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    2. There are plenty of legitimate reasons: charging would be outrageous. Doctors - because they don't want patients calling directly when they are with other patients or off duty. Hospitals - because of patient confidentiality. Anyone calling for an insurance quotation who doesn't want a deluge of calls from the unsuccessful companies. Whistleblowers. The list is endless.

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    3. My doctor's outgoing calls show with the reception phone number, which is of course the one patients already have and should call anyway. Ditto hospitals, with a switchboard number. Any insurance company that wants to be called will surely be using an 0800 number - in which case, withheld numbers don't apply anyway, the calling number is still revealed to the recipient.

      Endless? The list is, so far, entirely spurious! The only examples I've found of actual uses of anonymous calls are the uses which should be stamped out as nuisance calls!

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    4. I'm referring to doctors calling from their private lines and private mobiles. They won't want to transmit the surgery's CLI when making personal calls. It's also standard NHS practice to withhold numbers. And your reference to an 0800 number is irrelevant, I'm talking about withholding my own number when I call a company for a quotation.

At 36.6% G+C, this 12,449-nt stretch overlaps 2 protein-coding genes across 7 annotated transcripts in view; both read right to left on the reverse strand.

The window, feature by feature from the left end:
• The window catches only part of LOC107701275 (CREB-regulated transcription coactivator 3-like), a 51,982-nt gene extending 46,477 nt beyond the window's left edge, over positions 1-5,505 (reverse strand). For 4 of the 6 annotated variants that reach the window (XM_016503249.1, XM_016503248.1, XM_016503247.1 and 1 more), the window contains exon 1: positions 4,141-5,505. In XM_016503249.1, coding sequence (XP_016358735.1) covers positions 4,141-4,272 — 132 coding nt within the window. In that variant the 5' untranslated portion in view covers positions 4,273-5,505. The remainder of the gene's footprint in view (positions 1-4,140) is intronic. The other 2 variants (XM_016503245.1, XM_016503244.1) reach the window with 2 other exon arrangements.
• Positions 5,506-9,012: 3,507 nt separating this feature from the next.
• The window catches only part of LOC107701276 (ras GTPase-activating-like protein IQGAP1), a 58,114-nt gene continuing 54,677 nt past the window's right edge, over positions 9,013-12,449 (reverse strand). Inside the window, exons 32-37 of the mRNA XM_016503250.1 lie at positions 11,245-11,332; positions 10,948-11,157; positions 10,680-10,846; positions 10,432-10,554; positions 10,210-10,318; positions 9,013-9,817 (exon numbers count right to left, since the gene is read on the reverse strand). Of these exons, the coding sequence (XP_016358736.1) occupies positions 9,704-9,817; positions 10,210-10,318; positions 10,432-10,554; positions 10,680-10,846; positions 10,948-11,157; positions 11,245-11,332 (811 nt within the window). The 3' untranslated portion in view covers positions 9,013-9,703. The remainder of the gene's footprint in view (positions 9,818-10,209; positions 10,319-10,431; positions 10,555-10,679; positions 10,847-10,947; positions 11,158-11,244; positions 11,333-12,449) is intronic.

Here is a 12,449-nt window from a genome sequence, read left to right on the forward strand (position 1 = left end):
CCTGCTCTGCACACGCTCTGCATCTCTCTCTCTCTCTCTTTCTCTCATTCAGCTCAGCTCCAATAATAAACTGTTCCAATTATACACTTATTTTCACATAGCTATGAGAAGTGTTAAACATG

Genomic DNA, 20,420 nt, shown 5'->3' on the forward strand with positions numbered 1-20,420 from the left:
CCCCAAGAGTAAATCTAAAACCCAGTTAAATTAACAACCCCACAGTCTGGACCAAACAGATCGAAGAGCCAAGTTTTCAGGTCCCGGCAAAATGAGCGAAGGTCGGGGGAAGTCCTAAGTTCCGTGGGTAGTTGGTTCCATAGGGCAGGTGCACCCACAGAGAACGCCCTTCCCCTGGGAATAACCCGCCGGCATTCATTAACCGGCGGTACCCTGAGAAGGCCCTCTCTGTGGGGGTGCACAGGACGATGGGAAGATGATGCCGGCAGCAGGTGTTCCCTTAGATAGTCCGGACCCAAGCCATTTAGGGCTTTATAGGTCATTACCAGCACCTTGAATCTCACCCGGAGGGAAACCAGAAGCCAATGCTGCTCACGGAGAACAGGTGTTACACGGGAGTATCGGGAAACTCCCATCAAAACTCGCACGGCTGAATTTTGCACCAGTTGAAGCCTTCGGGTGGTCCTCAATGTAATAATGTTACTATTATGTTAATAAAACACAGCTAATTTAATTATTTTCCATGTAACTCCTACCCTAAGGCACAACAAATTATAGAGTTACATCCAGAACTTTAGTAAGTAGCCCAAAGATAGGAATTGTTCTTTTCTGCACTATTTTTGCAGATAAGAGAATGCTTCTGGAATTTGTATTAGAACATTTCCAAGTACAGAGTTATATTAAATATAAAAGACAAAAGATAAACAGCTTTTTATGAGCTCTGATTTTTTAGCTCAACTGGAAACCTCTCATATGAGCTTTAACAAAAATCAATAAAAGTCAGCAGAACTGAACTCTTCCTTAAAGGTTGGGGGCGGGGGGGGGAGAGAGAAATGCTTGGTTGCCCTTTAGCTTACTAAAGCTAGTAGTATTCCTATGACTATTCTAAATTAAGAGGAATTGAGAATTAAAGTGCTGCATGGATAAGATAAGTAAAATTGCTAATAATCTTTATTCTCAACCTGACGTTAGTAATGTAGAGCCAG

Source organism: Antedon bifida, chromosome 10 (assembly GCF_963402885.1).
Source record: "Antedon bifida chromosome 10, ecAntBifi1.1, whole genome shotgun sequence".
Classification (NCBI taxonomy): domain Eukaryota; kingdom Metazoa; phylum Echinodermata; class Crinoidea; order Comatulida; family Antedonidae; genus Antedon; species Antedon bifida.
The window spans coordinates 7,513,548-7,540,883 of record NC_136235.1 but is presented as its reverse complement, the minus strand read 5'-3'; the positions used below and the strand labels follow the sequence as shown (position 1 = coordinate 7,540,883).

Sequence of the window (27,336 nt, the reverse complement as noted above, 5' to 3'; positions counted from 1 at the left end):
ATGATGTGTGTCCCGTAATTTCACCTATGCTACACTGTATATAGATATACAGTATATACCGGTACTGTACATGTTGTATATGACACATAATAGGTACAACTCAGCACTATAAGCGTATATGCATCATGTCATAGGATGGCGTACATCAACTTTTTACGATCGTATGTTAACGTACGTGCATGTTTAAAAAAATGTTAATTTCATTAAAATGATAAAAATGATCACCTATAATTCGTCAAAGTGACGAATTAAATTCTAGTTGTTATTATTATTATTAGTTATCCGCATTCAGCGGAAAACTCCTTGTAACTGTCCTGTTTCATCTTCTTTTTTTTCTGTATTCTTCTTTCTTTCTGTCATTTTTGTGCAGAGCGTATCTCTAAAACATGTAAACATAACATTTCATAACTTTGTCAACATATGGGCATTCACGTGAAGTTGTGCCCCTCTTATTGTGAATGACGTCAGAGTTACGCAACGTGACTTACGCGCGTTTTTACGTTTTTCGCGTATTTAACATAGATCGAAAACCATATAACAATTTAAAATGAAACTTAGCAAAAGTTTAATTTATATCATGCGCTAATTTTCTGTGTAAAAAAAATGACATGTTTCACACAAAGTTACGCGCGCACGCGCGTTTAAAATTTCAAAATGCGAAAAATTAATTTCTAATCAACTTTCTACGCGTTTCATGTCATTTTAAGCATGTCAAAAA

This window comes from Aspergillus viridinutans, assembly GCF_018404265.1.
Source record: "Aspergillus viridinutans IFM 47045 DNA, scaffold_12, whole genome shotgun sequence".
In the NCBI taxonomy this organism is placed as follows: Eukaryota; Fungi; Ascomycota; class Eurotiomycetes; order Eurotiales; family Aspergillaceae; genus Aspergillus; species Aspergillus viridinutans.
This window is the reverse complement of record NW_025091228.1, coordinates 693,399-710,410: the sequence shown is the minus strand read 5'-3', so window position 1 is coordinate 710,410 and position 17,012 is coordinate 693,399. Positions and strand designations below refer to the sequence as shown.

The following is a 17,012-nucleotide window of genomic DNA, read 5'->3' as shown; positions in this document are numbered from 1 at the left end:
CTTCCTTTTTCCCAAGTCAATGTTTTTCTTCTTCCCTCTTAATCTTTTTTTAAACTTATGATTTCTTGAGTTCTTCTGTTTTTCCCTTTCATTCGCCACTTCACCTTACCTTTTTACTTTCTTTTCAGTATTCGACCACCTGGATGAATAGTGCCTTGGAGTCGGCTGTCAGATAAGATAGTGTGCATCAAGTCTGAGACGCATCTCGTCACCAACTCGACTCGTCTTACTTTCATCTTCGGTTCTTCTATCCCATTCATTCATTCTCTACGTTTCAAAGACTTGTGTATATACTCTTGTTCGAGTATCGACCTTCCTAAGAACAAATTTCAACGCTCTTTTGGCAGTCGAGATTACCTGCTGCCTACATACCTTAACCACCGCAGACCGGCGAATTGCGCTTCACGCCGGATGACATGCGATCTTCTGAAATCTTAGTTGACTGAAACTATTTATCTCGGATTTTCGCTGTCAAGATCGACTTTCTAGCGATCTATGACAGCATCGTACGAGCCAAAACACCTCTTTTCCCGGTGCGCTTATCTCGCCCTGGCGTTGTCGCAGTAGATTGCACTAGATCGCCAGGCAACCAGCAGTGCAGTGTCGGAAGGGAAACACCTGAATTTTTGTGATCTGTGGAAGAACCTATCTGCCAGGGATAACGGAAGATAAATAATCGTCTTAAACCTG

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    5. Perhaps a doctor needing to make a business call on a personal mobile or landline represents a genuine but tiny niche use case, yes. Indeed, in 2015 there was a petition to Parliament to prohibit the practice, but the General Election interrupted that process: https://petition.parliament.uk/archived/petitions/65438 - certainly, my local GP surgery doesn't use anonymous calls, nor do the nearest hospitals I've dealt with, so hardly "standard NHS practice"! Hopefully, it will soon be prohibited, as it already has been for commercial/marketing calls. (In any case, if they try calling me anonymously, they won't get through, nor will they with any TrueCall user; as time goes on, the number of people you can actually call anonymously seems sure to shrink significantly.)